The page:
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PRODUCT DESIGN SPECIFICATION

1. What is a PDS and why write one?



A product design specification (PDS) is a document which sets out fully and in detail exactly
what will be required of a product, before it is designed. Many companies do not work to such
formal specifications but as a result they are not fully in control of what they produce. PDSs are
essential.
A PDS does not just help the people who design and make the product. Those who eventually
use it also benefit. Consumers' and customers judgments are all too often overlooked by
engineers, but people think critically about the products they buy. They certainly will not
hesitate to criticise a product if it does not do, efficiently and reliably, what they expect it to. A
PDS is therefore also an analysis of what the market will demand of the product.

2. Before you write a PDS

A PDS specifies a problem, not a solution. A PDS does not pre-empt the design process by
predicting its outcome. Rather, it defines the task by listing all the conditions the product will
have to meet. This can involve a good deal of research, into market conditions, competing
products, and the relevant literature including patents.
When you write a PDS, you are defining something that does not yet exist. But for practice at
thinking this way, it can help to look at an existing product and work out what its PDS was.
Below is detailed advice on writing your PDS under the following 20 headings. It is therefore a
good idea to write your PDS under these headings.
Some of the points overlap, but do not be tempted to skip any of them. Only by checking all of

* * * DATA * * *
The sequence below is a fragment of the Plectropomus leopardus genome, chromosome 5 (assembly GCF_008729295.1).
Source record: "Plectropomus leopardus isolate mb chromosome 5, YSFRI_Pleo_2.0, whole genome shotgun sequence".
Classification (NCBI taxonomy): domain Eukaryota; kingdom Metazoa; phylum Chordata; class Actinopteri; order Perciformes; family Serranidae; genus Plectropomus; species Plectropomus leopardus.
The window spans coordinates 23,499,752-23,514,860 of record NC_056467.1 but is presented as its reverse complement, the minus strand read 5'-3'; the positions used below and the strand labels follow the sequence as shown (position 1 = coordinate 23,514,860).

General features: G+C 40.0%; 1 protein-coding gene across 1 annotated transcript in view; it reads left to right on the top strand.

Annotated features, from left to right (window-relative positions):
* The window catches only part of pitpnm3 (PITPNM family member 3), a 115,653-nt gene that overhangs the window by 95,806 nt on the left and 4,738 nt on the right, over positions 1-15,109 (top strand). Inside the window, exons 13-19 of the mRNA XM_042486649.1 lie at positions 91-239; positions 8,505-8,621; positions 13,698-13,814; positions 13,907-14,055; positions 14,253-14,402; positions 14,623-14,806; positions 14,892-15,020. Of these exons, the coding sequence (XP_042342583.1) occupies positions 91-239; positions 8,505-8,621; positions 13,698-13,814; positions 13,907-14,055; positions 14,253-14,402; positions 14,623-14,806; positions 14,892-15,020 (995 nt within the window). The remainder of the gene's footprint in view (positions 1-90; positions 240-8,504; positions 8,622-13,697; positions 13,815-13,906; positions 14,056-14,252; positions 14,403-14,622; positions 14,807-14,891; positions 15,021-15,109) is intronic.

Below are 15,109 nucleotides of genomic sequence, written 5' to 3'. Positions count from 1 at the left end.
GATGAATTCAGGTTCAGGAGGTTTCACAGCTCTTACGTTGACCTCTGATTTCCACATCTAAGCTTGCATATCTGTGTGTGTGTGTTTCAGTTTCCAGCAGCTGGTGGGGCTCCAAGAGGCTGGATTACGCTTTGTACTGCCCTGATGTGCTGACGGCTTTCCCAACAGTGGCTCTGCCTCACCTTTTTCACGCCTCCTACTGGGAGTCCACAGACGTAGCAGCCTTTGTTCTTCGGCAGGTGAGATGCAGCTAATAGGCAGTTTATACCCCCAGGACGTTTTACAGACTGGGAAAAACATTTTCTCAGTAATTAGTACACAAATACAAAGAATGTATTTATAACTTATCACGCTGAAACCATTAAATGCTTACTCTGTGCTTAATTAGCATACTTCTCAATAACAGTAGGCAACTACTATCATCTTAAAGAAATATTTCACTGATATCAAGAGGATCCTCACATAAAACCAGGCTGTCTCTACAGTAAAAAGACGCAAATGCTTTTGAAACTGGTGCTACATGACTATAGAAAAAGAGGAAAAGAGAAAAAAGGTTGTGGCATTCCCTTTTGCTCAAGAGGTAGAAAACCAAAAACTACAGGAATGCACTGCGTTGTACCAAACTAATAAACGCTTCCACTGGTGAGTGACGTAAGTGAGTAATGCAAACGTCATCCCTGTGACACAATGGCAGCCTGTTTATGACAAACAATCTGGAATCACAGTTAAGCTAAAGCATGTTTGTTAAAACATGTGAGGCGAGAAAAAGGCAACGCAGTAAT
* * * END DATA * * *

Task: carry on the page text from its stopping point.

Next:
them can you be sure you will not overlook something important.
1. Performance
Performance questions are usually the first to occur to engineers/designers, so make these the
first you answer. Questions to answer include, but are not limited to, the following;
What exactly is your product going to do?
How will it be used?
What will be the required quality aspects of the product?
How often will it be used is it reusable etc?
2. Economy
Specifying a high performance product is one thing. Paying for it is another. Be realistic. Can the
performance you desire be realised at a reasonable cost? Companies do not want to make
products customers cannot afford.
Also, beware of overspecifying. Whereas specialist items or one-offs are sometimes held up by
belts as well as braces by over-cautious designers, mass-produced items are seldom
overspecified. Companies cannot afford the unnecessary expense.
3. Target Production Cost
This is an estimate of what it will cost to make your product. Set a figure early in the design
process:
Be realistic. Beware of underestimating
At the same time, bear in mind the prices of competing products; study cost patterns
carefully
Estimate the cost of production in the factory. Too high a cost will price you out of the
market
4. Quantity
How many units are to be produced? The numbers, too, affect production cost. One-offs usually
need little tooling. Small product runs often just need cheap, temporary tooling. Large runs can
mean permanent, expensive tooling.
5. Manufacturing Facilities
As products are to be made in-house, your design will be constrained by the company's existing
machinery:
Check that your product can be produced on this
Check whether there are any plans to replace existing machinery